Re: [R] eval(parse(text vs. get when accessing a function

From: Greg Snow <Greg.Snow_at_intermountainmail.org>
Date: Fri 05 Jan 2007 - 21:18:02 GMT


Ramon,

I prefer to use the list method for this type of thing, here are a couple of reasons why (maybe you are more organized than me and would never do some of the stupid things that I have, so these don't apply to you, but you can see that the general suggestion applys to some of the rest of us).

Using the list forces you to think about what functions may be called and thinking about things before doing them is usually a good idea. Personally I don't trust the user of my functions (usually my future self who has forgotten something that seemed obvious at the time) to not do something stupid with them.

With list elements you can have names for the functions and access them either by the name or by a number, I find that a lot easier when I go back to edit/update than to remember which function f.1 or f.2 did what.

With your function, what if the user runs:

> g(5,3)

What should it do? (you have only shown definitions for f.1 and f.2). With my luck I would accidentily type that and just happen to have a f.3 function sitting around from a previous project that does something that I really don't want it to do now. If I use the list approach then I will get a subscript out of bounds error rather than running something unintended.

2nd, If I used the eval-parse approach then I would probably at some point redefine f.1 or f.2 to the output of a regression analysis or something, then go back and run the g function at a later time and wonder why I am getting an error, then once I have finally figured it out, now I need to remember what f.1 did and rewrite it again. I am much less likely to accidentally replace an element of a list, and if the list is well named I am unlikely to replace the whole list by accident.

3rd, If I ever want to use this code somewhere else (new version of R, on the laptop, give to coworker, ...), it is a lot easier to save and load a single list than to try to think of all the functions that need to be saved.

Personally I have never regretted trying not to underestimate my own future stupidity.

Hope this helps,

-- 
Gregory (Greg) L. Snow Ph.D.
Statistical Data Center
Intermountain Healthcare
greg.snow@intermountainmail.org
(801) 408-8111
 
 


> -----Original Message-----
> From: r-help-bounces@stat.math.ethz.ch
> [mailto:r-help-bounces@stat.math.ethz.ch] On Behalf Of Ramon
> Diaz-Uriarte
> Sent: Friday, January 05, 2007 11:41 AM
> To: Peter Dalgaard
> Cc: r-help; rdiaz02@gmail.com
> Subject: Re: [R] eval(parse(text vs. get when accessing a function
>
> On Friday 05 January 2007 19:21, Peter Dalgaard wrote:
> > Ramon Diaz-Uriarte wrote:
> > > Dear All,
> > >
> > > I've read Thomas Lumley's fortune "If the answer is parse() you
> > > should usually rethink the question.". But I am not sure it that
> > > also applies (and why) to other situations (Lumley's comment
> > > http://tolstoy.newcastle.edu.au/R/help/05/02/12204.html
> > > was in reply to accessing a list).
> > >
> > > Suppose I have similarly called functions, except for a
> postfix. E.g.
> > >
> > > f.1 <- function(x) {x + 1}
> > > f.2 <- function(x) {x + 2}
> > >
> > > And sometimes I want to call f.1 and some other times f.2 inside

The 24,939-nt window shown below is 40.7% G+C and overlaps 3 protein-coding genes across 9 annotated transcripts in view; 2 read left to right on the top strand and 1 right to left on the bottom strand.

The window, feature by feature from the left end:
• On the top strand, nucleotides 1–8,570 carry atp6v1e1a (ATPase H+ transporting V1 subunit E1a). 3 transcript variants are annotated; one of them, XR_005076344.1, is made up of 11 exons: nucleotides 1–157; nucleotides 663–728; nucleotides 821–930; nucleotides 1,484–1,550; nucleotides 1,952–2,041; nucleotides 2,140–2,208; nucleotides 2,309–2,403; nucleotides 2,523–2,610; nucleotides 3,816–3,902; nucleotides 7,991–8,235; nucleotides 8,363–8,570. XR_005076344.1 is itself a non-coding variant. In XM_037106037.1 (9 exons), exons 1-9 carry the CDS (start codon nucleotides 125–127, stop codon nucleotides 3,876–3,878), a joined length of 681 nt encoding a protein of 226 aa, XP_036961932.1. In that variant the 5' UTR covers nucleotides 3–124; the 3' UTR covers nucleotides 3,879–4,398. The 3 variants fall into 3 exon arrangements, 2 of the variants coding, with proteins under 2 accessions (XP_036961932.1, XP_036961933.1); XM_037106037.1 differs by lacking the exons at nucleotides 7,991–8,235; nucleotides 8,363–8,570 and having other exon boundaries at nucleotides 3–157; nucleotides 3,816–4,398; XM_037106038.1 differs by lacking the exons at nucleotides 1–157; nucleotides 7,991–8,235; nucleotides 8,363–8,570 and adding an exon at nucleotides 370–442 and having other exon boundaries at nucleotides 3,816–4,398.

> > > another function. I can either do:
> > >
> > > g <- function(x, fpost) {
> > > calledf <- eval(parse(text = paste("f.", fpost, sep = "")))
> > > calledf(x)
> > > ## do more stuff
> > > }
> > >
> > >
> > > Or:
> > >
> > > h <- function(x, fpost) {
> > > calledf <- get(paste("f.", fpost, sep = ""))
> > > calledf(x)
> > > ## do more stuff
> > > }
> > >
> > >
> > > Two questions:
> > > 1) Why is the second better?
> > >
> > > 2) By changing g or h I could use "do.call" instead; why
> would that
> > > be better? Because I can handle differences in argument lists?
>
> Dear Peter,
>
> Thanks for your answer.
>
> >
> > Who says that they are better? If the question is how to call a
> > function specified by half of its name, the answer could well be to
> > use parse(), the point is that you should rethink whether that was
> > really the right question.
> >
> > Why not instead, e.g.
> >
> > f <- list("1"=function(x) {x + 1} , "2"=function(x) {x + 2}) h <-
> > function(x, fpost) f[[fpost]](x)
> >
> > > h(2,"2")
> >
> > [1] 4
> >
> > > h(2,"1")
> >
> > [1] 3
> >
>
> I see, this is direct way of dealing with the problem.
> However, you first need to build the f list, and you might
> not know about that ahead of time. For instance, if I build a
> function so that the only thing that you need to do to use my
> function g is to call your function "f.something", and then
> pass the "something".
>
> I am still under the impression that, given your answer,
> using "eval(parse(text" is not your preferred way. What are
> the possible problems (if there are any, that is). I guess I
> am puzzled by "rethink whether that was really the right question".
>
>
> Thanks,
>
> R.
>
>
>
>
>
>
>
> > > Thanks,
> > >
> > >
> > > R.
>
> --
> Ramón Díaz-Uriarte
> Centro Nacional de Investigaciones Oncológicas (CNIO)
> (Spanish National Cancer Center) Melchor Fernández Almagro, 3
> 28029 Madrid (Spain)
> Fax: +-34-91-224-6972
> Phone: +-34-91-224-6900
>
> http://ligarto.org/rdiaz
> PGP KeyID: 0xE89B3462
> (http://ligarto.org/rdiaz/0xE89B3462.asc)
>
>
>
> **NOTA DE CONFIDENCIALIDAD** Este correo electrónico, y en
> s...{{dropped}}
>
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> ______________________________________________ R-help@stat.math.ethz.ch mailing list https://stat.ethz.ch/mailman/listinfo/r-help PLEASE do read the posting guide http://www.R-project.org/posting-guide.html and provide commented, minimal, self-contained, reproducible code.
Received on Sat Jan 06 11:30:12 2007

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